At first I thought he was speaking metaphorically—or perhaps theologically—but as I continued to read, it became clear that he was also speaking literally of an experience of light that had nothing to do with his eyes. With practice, he learned to attend so carefully to the world around him that he confounded his friends by describing things he could not see. He could tell trees apart by the sounds of their shadows. He could tell how tall or wide a wall was by the pressure it exerted on his body.
“The oak, the poplar, the nut tree have their own specific levels of sound,” he wrote by way of explanation. “The tone of a plane tree is entered like a room. It indicates a certain order in space, zones of tension, and zones of free passage. The same is true of a wall or a whole landscape.” If Lusseyran had not already established himself as a trustworthy guide, that might have sounded crazy to me. But since he had won my confidence I was persuaded that I was the one who was handicapped, not he.
Why had I never paid attention to the sounds of trees before? Surely the leaves of an oak made a different sound in the wind than the needles of a pine, the same way they made a different sound underfoot. I just never bothered to listen, since I could tell the trees apart by looking. When a sighted friend told me she had been to a workshop where she learned how to listen to trees, I was taken aback.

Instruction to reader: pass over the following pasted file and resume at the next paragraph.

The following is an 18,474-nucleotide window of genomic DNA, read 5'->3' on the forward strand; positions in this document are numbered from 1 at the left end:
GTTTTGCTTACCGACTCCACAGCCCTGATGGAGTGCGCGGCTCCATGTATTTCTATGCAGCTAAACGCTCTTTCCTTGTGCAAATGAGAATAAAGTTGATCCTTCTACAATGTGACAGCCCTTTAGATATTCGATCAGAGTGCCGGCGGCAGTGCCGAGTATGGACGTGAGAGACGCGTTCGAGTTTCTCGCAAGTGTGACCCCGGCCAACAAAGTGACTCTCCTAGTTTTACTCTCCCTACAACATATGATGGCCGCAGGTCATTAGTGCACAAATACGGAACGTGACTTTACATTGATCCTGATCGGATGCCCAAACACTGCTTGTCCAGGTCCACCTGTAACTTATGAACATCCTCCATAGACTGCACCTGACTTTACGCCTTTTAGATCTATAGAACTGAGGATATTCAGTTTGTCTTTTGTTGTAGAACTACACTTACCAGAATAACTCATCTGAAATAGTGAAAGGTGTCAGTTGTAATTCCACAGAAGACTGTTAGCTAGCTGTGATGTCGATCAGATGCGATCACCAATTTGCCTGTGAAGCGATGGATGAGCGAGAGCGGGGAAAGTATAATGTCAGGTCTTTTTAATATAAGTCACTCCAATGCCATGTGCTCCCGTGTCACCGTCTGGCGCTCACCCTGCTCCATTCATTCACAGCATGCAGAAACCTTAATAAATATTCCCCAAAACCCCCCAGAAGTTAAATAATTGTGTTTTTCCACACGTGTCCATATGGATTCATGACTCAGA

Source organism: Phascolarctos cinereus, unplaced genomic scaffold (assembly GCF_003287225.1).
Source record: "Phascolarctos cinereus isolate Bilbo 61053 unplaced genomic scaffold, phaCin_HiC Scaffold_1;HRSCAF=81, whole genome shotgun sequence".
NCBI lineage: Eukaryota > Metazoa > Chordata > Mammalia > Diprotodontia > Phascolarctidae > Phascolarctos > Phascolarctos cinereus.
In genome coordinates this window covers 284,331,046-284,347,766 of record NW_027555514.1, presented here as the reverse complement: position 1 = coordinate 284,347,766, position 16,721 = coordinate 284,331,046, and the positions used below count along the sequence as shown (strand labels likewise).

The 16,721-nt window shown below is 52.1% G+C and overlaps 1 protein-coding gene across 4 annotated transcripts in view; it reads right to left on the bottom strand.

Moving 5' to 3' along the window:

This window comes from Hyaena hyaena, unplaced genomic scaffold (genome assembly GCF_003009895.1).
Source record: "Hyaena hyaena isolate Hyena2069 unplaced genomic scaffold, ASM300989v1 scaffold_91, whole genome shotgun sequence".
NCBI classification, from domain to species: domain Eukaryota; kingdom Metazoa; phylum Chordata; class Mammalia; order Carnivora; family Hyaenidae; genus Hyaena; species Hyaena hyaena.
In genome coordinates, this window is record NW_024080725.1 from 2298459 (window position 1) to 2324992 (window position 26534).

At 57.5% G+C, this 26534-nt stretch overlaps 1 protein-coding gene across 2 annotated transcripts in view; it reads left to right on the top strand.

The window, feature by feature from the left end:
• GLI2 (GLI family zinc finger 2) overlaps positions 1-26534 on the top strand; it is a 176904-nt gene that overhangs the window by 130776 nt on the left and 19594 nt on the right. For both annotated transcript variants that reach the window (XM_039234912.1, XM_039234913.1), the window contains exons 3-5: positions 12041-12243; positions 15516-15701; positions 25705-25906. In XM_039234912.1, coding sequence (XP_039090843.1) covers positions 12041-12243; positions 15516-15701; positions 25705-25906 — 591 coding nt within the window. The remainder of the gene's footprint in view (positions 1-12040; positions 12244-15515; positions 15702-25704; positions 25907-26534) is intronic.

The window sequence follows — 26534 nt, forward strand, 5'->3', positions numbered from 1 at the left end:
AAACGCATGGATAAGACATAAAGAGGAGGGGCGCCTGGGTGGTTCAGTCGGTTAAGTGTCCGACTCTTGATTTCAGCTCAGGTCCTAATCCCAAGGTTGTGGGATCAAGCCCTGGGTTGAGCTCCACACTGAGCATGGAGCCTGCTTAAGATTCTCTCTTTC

“What do they say?” I asked incredulously.
“You don’t want to know,” she replied ruefully. Acid rain, pine beetles, clear-cutting developers—what did I think trees talked about?
The problem with seeing the regular way, Lusseyran wrote, is that sight naturally prefers outer appearances. It attends to the surface of things, which makes it an essentially superficial sense. We let our eyes skid over trees, furniture, traffic, faces, too often mistaking sight for perception—which is easy to do when our eyes work so well to help us orient ourselves in space.
Speed is another problem. Our eyes glide so quickly over things that we do not properly attend to them. Fingers do not glide, Lusseyran points out. To feel a table is a much more intimate activity than seeing it. Run your hands across the top and you can find the slight dip in the middle of the center panel that you might otherwise have missed, proof that this table was planed by hand. After that your fingers work in inches instead of feet, counting the panels by finding the cracks that separate them, locating a burn—sickle-shaped, like the bottom edge of a hot skillet—and a large burl as well. You can smell the candle wax before you find it, noting the dents here and there left by diners who brought their silverware down too hard.